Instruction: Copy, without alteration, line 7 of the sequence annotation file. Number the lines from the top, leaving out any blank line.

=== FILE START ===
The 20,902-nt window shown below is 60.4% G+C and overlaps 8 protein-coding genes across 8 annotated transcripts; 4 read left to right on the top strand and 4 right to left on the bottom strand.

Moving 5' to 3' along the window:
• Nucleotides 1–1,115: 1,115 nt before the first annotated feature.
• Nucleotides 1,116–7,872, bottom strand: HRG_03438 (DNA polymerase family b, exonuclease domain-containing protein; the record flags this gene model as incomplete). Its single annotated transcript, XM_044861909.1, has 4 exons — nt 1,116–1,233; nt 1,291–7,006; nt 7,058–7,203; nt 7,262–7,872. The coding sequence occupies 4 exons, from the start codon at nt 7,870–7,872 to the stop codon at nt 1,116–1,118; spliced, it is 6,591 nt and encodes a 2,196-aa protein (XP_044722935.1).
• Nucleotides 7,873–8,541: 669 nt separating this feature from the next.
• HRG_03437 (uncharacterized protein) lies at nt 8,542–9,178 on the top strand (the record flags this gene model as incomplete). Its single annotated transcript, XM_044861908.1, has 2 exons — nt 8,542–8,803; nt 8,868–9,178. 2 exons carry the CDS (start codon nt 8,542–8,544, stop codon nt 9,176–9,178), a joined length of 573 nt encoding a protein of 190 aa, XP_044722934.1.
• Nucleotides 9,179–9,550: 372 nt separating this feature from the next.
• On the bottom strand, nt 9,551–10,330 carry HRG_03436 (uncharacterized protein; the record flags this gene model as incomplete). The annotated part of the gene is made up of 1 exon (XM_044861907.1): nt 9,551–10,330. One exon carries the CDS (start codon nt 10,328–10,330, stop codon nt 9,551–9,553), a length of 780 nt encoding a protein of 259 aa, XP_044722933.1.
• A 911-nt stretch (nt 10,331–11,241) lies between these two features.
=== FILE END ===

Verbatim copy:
• Nucleotides 9,179–9,550: 372 nt separating this feature from the next.